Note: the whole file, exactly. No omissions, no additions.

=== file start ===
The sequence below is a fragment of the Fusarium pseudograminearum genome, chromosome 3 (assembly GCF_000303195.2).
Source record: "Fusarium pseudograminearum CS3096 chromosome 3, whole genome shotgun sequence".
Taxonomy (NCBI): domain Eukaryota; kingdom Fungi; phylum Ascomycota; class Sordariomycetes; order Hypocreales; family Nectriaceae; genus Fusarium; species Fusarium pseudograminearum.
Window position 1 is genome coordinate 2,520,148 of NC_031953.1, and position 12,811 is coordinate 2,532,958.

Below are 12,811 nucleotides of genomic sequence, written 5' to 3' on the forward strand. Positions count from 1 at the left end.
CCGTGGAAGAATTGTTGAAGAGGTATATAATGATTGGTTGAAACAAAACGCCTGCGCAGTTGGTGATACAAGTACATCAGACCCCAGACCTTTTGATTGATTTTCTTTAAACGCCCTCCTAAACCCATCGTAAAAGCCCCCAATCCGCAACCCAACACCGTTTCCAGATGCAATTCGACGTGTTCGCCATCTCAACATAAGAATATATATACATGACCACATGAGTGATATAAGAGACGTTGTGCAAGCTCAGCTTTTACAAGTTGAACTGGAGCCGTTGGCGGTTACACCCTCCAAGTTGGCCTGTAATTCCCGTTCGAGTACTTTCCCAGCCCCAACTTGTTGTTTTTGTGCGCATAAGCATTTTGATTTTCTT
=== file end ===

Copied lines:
The sequence below is a fragment of the Fusarium pseudograminearum genome, chromosome 3 (assembly GCF_000303195.2).
Source record: "Fusarium pseudograminearum CS3096 chromosome 3, whole genome shotgun sequence".
Taxonomy (NCBI): domain Eukaryota; kingdom Fungi; phylum Ascomycota; class Sordariomycetes; order Hypocreales; family Nectriaceae; genus Fusarium; species Fusarium pseudograminearum.
Window position 1 is genome coordinate 2,520,148 of NC_031953.1, and position 12,811 is coordinate 2,532,958.

Below are 12,811 nucleotides of genomic sequence, written 5' to 3' on the forward strand. Positions count from 1 at the left end.
CCGTGGAAGAATTGTTGAAGAGGTATATAATGATTGGTTGAAACAAAACGCCTGCGCAGTTGGTGATACAAGTACATCAGACCCCAGACCTTTTGATTGATTTTCTTTAAACGCCCTCCTAAACCCATCGTAAAAGCCCCCAATCCGCAACCCAACACCGTTTCCAGATGCAATTCGACGTGTTCGCCATCTCAACATAAGAATATATATACATGACCACATGAGTGATATAAGAGACGTTGTGCAAGCTCAGCTTTTACAAGTTGAACTGGAGCCGTTGGCGGTTACACCCTCCAAGTTGGCCTGTAATTCCCGTTCGAGTACTTTCCCAGCCCCAACTTGTTGTTTTTGTGCGCATAAGCATTTTGATTTTCTT